A 2014 study (2) based on the data published by Météo-France, the French national meteorological service, analyses the evolution of average annual temperature patterns in Burgundy over 50 years from 1961 to 2011. A sudden spike is observed around 1987, resulting in a significant difference between the average values for the periods 1961–1987 and 1988–2011. Not only did the latter turn out to be 1.1 °C warmer of the two, but also, perhaps more strikingly, the rate at which the temperature rose was twice that of the global average of about 0.5 °C. Certain villages, like Saint-Léger-Vauban, saw an increase of nearly 2 °C in the warm season (April to September), which roughly corresponds to what sets apart the elegant, perfumed Pinot Noirs of Côte-d’Or and deeply pigmented, phenolic Côts typical of Cahors. According to another data source (3), by 2100, the climate of Beaune may become similar to that of Nîmes, with its hot summers, annual semi-drought and some of the highest temperatures in France, where heady GSM blends are produced.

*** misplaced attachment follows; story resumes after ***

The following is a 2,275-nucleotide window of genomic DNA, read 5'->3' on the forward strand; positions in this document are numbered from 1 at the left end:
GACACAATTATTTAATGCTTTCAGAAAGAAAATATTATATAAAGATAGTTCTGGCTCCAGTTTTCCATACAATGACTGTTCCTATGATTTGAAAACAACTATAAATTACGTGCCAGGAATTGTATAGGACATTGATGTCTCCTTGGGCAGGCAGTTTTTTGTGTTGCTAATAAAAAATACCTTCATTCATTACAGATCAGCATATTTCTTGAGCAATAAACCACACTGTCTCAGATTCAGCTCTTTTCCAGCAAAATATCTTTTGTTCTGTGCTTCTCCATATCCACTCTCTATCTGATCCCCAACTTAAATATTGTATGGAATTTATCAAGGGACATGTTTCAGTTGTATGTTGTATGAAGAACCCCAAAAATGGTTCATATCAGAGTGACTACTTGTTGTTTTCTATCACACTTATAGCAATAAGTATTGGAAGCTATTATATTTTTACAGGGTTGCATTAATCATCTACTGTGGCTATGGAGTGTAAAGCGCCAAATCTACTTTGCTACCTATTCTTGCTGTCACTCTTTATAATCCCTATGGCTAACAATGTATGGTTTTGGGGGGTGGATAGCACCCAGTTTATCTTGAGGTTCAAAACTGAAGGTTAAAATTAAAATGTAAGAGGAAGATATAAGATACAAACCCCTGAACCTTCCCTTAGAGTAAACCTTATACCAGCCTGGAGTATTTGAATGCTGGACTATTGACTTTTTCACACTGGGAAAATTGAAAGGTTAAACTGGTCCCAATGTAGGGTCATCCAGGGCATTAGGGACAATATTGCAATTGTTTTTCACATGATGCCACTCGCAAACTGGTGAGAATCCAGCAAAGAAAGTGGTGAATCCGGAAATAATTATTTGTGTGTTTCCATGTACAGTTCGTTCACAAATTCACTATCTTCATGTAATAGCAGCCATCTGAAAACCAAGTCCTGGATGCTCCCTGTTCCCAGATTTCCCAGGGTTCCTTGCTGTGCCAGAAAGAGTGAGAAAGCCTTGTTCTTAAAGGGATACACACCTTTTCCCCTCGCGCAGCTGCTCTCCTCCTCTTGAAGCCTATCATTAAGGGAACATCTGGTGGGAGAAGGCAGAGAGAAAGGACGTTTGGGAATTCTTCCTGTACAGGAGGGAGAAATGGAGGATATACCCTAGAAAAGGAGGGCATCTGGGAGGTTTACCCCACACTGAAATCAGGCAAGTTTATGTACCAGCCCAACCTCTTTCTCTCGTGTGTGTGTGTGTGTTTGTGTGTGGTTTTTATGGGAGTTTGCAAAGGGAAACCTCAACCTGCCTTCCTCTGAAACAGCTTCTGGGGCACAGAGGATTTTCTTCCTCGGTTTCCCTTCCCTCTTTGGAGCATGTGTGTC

Although an increase in average annual temperatures is one of the flagship symptoms of global warming, sudden weather changes and its unpredictability have also taken its toll. Both may have a dramatic impact on the vegetative cycle of the vine and pose a considerable challenge to winemakers. 2021 turned out to be an annus horribilis for many a vigneron in Burgundy, starting with unusually warm February and temperatures reaching 25 °C in mid-March. What promoted a premature budburst, particularly marked in Grand and Premier Cru level Chardonnay, was followed by an abnormal cold spell caused by masses of cold air descending from the Arctic in April. The resulting black frost proved immune to air circulators and turbines. Occasional sunny days didn’t help either, worsening the damage even further by burning the fragile buds due to a magnifying-glass effect of the ice. The rainy summer that followed encouraged the development of mildew and oidium, while further precipitation during harvest preceded by weeks of moderate sunshine posed a serious risk of rot. Certain winemakers lost significant parts of their crops, with production of their high-end labels falling to less than one-fourth of their usual volume. In Meursault, Louis Latour’s famous 1er cru ‘Genevrières’ rendered as little as 20 % of the previous year’s worth, while in Vosne-Romanée, about 70 % of ‘Aux Reignots’ was lost. Many smaller producers released no 2020 vintage at all.